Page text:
Most specialists agree that the facility — along with another at the University of Missouri and a research reactor run by the Department of Commerce in Maryland — is fully secure and that the amount of nuclear material in the reactor does not pose a major terrorist threat. Still, some believe the supply of fuel at the Albany Street facility could still be a terrorist target.
“You’d get a big radiation dose, but it wouldn’t stop you from carrying it off,” said Matthew Bunn, a professor at Harvard’s Kennedy School of Government and author of “Securing the Bomb,” noting that government regulations do not require MIT to meet the same security guidelines as the plant that provides new fuel rods to the reactor several times a year.
Still, the thorniest issue is the double standard the MIT reactor presents to other countries, according to multiple specialists and government officials.
A congressional commission recently cited the conversion of such domestic reactors as a critical step to prevent the spread of nuclear weapons material worldwide, noting that other countries may refuse to convert their reactors if the US continues to use highly enriched uranium.
Arms control groups have urged the Nuclear Regulatory Commission to revoke the licenses of the US facilities if they don’t meet the 2014 deadline.
The concerns come at a time when the United States and its allies are trying to persuade Iran to give up its uranium enrichment program, contending that if it only seeks civilian nuclear energy — and not weapons — as the country maintains, it should purchase low enriched uranium fuel from other countries.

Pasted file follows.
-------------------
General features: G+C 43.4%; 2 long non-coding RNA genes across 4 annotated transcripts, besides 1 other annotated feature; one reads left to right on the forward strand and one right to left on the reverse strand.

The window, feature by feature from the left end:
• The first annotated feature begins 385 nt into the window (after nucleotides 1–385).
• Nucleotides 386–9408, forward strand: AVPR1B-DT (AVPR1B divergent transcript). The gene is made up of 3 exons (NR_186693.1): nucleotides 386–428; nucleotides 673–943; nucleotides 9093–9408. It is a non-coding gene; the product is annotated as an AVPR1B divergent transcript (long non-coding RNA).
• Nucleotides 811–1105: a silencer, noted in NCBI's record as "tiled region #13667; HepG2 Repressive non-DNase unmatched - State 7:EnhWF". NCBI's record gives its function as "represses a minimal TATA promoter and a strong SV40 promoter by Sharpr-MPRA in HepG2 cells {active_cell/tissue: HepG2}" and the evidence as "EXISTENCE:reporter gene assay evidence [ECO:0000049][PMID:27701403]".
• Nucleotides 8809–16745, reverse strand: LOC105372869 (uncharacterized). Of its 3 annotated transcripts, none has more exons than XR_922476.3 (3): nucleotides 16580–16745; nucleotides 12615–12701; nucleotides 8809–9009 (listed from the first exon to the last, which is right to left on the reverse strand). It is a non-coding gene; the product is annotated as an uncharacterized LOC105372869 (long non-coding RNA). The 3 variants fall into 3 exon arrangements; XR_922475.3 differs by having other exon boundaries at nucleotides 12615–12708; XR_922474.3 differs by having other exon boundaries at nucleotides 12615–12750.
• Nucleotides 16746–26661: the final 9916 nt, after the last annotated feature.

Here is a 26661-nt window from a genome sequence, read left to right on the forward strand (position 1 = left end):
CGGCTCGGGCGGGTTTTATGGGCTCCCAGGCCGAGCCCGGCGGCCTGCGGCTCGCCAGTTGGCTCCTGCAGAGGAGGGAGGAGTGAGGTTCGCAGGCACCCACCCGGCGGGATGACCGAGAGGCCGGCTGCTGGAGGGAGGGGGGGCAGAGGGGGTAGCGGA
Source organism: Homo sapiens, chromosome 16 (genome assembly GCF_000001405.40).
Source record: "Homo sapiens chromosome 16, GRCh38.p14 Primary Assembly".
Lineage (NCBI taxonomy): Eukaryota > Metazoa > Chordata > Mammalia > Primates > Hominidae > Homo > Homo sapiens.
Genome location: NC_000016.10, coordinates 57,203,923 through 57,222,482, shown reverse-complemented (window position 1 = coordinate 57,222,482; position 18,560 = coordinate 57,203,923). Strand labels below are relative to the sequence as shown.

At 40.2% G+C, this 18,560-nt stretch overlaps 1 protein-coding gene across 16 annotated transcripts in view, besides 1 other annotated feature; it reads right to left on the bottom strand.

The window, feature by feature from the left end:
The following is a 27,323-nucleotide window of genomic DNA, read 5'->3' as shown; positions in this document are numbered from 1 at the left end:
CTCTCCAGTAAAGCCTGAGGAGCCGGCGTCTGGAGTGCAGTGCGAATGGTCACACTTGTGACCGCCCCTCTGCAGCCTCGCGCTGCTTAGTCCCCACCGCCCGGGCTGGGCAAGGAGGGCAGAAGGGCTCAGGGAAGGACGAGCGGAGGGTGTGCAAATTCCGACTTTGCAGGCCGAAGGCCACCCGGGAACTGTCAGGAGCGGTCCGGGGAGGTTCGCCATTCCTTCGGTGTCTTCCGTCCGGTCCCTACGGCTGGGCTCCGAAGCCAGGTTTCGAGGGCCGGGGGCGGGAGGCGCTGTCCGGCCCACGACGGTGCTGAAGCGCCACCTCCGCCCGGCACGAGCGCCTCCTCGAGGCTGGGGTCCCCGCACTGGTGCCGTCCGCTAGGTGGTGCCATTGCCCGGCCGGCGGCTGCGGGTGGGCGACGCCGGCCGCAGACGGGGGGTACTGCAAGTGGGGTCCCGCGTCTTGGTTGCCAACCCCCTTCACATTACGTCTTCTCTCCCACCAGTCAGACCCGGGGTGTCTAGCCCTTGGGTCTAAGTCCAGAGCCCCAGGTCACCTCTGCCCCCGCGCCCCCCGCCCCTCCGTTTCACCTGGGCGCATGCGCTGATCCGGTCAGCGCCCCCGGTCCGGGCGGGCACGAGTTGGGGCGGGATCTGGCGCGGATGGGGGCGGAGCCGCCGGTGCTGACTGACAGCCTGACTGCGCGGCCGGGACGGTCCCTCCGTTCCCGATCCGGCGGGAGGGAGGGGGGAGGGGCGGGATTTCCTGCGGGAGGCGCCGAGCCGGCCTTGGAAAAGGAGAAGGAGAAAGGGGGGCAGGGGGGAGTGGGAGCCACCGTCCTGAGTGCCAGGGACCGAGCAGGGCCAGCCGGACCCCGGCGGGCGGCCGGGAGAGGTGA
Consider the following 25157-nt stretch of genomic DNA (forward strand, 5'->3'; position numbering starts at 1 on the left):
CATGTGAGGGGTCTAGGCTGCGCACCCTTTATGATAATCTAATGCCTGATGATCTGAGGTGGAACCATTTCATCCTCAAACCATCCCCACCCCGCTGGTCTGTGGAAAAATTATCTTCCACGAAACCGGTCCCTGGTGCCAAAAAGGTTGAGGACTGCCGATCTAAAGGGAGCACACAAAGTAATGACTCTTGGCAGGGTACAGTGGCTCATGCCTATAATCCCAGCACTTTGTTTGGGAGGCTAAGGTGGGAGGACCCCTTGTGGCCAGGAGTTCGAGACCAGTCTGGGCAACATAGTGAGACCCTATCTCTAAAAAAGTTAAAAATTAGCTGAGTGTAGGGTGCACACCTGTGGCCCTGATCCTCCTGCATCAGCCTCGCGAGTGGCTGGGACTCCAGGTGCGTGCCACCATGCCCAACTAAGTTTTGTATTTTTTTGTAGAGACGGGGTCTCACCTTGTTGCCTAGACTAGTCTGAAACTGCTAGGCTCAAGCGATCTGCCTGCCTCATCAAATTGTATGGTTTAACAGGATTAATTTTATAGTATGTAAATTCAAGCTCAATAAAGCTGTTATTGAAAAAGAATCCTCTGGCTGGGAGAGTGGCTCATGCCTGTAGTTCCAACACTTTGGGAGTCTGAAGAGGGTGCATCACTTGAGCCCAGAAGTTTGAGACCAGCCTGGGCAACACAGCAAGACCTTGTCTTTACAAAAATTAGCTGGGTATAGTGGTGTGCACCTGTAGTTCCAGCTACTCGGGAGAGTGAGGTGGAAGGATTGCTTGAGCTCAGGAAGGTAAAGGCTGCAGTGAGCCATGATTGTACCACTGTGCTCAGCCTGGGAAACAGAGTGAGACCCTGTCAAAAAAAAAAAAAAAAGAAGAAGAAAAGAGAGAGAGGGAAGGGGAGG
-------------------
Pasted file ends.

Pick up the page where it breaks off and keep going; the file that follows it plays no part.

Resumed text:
The International Atomic Energy Agency has accused Iran of using a civilian nuclear effort to shield a secret bomb-making program. Ironically, a number of Iran’s nuclear scientists were trained in the 1970s on the MIT reactor before the two nations cut off diplomatic ties.
The MIT reactor, which was built in 1958 when the university began its nuclear engineering department, is now used for a variety of academic research and also brings in about $1.5 million a year from commercial work, which covers about 60 percent of the annual operating costs, said Moncton, the director. He stressed MIT does not make a profit.
In addition to training nuclear engineers, one of its primary uses is medical research, including cancer therapies and studies of cell biology and blood chemistry. It is also a money-making enterprise, by radiating seeds used in prostate cancer treatments and by turning silicon into high-performance semiconductors for the hybrid car market.
But several officials with knowledge of the situation said that only recently have MIT officials been fully cooperative on the conversion plan — and only because they have been assured by the Department of Energy that they will not lose any capacity by using the new fuel.
Bunn said that when he previously served on a government panel reviewing nuclear security risks MIT “was absolutely against” converting the reactor. “If you told them to convert to the fuels available today,” he added, they would flatly refuse.
Alan J. Kuperman, director of the nonproliferation program at the University of Texas at Austin, said a major scientific argument against conversion had been that the reactor’s “peak neutron flux” would be diminished by 10 percent with the new fuel.
Moncton, however, said that is no longer a concern and he believes the Department of Energy, which will pay for the conversion and additional costs, is working on a new fuel that will allow the reactor to maintain its capacity.
“We will maintain our performance with this new fuel,” he said. “We can get basically equivalent performance. That is why we are interested in doing this.”